Tucker’s work is currently exploring the interface between the agendas of international development agencies and the needs of marginalised same-sex communities in the global South. This work is also calling on urban scholars to think more directly about the relationship between urban development and scholarship on sexualities. This work is in part funded by the Global Challenges Research Fund (GCRF) “PEAK Urban Project”.
RISE Africa Summit (2021)
· South African National Research Foundation Conference fund award
· Funding to bring together leading experts across Africa to discuss urbanisation challenges and opportunities
· Total value of ZAR900,000
Health, sexuality and emergent urban development needs in Cape Town (2018 – 2022)
· Part of PEAK Urban, a Global Challenge Research Fund (GCRF) project
· Exploring the interface between international policy and funding processes, urban governance and community stakeholders in relation to HIV/AIDS programming for marginalised same-sex communities Cape Town
· Total value of ZAR1.97m (including cost of one full-time Junior Research Fellow)
MSM Ecosystem / ‘Ukwazana’ (‘bringing people together’) (2010 – 2013)
· Anova Health Institute NPC (USAID funds) / University of Cambridge Collaborative agreement
· Examining how to have lasting positive impacts on MSM health in South Africa, via collaborative research with stakeholders including biomedical specialists, community health workers and community groups. Setting up health interventions and evaluating their efficacy.
· Total value of GBP56,000
Reconfiguring and contesting post-colonial sexualities: articulating regionalism, identities and health (2010 – 2012)
· British Academy grant
· Exploring how post-colonial environments enable or constrain sexual identities in relation to divergent health needs
· Total value GBP7,000
Racing the closet: male homosexuality in Cape Town (2006 – 2007)
· ESRC post-doctoral research grant
· Examination as to how apartheid racial histories shaped the opportunities for men with same sex desire to overcome the heteronormativity of different urban spaces – to become visible in space – and the contemporary policy and health implications of divergent forms of visibility
· Total value GBP63,000
Tucker, A. 2021. ‘Gesturing towards broader sexuality-based conceptualisations of HIV assemblages beyond the Minority World’ Dialogues in human geography DOI: 10.1177/20438206211054604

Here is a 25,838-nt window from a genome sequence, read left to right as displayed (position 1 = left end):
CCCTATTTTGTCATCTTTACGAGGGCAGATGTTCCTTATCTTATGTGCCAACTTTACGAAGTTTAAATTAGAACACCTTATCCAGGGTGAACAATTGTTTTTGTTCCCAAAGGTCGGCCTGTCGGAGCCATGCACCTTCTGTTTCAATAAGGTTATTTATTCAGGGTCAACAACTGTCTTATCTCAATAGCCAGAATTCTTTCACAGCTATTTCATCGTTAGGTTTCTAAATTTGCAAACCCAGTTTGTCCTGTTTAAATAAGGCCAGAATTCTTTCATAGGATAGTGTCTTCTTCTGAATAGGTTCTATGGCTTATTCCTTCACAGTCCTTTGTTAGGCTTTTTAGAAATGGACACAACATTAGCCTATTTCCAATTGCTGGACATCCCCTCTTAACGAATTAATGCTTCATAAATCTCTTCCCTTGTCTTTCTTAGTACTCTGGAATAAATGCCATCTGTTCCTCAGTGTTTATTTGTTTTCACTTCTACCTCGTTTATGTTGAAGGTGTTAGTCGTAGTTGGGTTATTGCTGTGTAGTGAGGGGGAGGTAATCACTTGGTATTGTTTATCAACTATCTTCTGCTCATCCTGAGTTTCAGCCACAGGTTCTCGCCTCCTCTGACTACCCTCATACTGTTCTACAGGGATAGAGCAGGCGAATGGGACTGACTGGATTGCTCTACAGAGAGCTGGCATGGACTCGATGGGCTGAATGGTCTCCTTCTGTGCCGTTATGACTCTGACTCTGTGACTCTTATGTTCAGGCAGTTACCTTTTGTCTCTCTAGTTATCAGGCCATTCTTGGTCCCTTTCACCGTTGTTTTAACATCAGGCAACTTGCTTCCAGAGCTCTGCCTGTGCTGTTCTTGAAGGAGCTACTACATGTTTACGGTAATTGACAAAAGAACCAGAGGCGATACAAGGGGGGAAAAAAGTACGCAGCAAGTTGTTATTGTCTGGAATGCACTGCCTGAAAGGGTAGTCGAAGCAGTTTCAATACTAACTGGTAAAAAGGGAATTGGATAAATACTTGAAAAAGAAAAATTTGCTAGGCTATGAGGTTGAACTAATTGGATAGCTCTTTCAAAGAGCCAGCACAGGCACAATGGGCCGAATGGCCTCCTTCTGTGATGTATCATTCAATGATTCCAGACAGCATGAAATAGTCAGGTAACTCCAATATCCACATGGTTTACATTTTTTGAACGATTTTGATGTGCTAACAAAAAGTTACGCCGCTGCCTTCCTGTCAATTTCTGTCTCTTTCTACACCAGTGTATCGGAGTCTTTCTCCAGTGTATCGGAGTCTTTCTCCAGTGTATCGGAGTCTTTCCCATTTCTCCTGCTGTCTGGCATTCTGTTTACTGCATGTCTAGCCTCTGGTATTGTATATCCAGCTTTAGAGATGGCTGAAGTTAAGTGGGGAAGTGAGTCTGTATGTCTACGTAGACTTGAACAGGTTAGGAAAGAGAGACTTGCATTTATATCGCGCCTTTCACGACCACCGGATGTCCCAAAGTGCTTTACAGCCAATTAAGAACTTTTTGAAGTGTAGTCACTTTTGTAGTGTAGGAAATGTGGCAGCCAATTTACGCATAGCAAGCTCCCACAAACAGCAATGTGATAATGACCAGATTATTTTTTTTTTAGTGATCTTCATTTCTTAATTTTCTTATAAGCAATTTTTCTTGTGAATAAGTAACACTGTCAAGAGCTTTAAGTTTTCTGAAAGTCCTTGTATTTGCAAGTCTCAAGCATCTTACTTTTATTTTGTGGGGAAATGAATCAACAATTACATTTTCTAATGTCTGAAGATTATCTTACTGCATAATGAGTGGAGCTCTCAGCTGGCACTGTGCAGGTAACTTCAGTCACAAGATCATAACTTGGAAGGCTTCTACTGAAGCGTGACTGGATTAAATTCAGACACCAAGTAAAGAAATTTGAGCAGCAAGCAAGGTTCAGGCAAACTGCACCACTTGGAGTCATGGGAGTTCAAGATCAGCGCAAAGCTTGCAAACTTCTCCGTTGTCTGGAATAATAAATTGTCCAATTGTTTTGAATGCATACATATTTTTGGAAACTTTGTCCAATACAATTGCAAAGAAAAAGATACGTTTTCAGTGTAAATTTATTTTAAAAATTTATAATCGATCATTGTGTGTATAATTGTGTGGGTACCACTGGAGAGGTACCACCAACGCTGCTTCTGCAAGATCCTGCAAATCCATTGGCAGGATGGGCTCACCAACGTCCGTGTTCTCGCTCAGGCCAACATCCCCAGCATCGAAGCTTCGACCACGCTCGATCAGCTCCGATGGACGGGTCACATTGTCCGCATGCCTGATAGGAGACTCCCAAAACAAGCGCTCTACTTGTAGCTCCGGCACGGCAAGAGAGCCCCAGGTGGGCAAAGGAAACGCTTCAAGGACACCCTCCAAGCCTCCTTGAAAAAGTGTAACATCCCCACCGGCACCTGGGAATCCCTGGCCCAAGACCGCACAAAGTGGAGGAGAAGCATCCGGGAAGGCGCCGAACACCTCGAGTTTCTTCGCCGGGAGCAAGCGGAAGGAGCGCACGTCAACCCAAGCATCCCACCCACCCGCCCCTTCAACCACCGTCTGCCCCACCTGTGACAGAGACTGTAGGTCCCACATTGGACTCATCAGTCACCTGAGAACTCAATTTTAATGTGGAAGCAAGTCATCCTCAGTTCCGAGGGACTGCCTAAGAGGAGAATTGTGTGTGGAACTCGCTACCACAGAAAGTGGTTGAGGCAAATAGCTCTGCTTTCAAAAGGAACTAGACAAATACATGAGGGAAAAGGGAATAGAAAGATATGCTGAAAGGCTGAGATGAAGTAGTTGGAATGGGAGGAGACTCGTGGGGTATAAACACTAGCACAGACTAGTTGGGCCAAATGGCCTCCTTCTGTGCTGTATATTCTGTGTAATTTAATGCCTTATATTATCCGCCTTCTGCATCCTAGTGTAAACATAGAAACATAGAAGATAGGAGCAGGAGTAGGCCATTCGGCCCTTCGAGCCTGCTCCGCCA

Tucker, A., 2021. ‘Geographical interventions into debates regarding ‘men who have sex with men’ (MSM)’ Gender, place and culture DOI: 10.1080/0966369X.2021.1994929
Hassan, N.R. and Tucker, A., 2021. ‘“We have to create our own community”: Addressing HIV/AIDS among men who have sex with men (MSM) in the Neuropolis’ Transactions of the Institute of British Geographers 46(3), 598-611
Tucker, A.,and Hassan, N, R. 2020 ‘Situating sexuality: An interconnecting research agenda in the urban global south’, Geoforum, 117, 287-290.
Tucker, A. 2020. ‘What can homonationalism tell us about sexuality in South Africa?: Exploring the relationships between biopolitics, necropolitics, sexual exceptionalism and homonormativity’, Journal of Gender Studies, 29:1, 88-101
Tucker, A., 2019. ‘Geographies of sexualities in sub-Saharan Africa: Positioning and critically engaging with international human rights and related ascendant discourses’ Progress in human geography 44(4), 683-703
Oldfield, S., and Tucker, A., 2019. ‘Persistent pasts, present struggles, imagined futures: gender geographies in South Africa after apartheid’ Gender, place and culture 26(7-9), 1243-1252
Smit, W. and Tucker, A., 2019. ‘Mapping the body: the use of the body mapping method to explore health and the built environment in Cape Town, South Africa’ TAD: Technology, architecture and design 3(1), 45-47
Jobson, G., Tucker, A., de Swardt, G., Rebe, K., Struthers, H., McIntyre, J, and Peters, R., 2018. ‘Gender identity and HIV risk among men who have sex with men in Cape Town, South Africa’ AIDS Care 30(11), 1421-1425
Tucker, A., Liht, J., Swardt, G., Arendse, C., McIntyre, J. and Struthers, H. 2016. ‘Clinic training on MSM health needs in the Western Cape, South Africa: Examining differential training for clinicians and clinic support staff and relationships between knowledge and homophobia’ LGBT Health 3(6), 443-450
Tucker, A., de Swardt, G., McIntyre, J., Struthers, H., 2015. ‘How do community-based HIV prevention programmes ‘travel’? Lessons learned from the Ukwazana/Zwakalani journey in South Africa’ Culture, health and sexuality 17(8), 977-989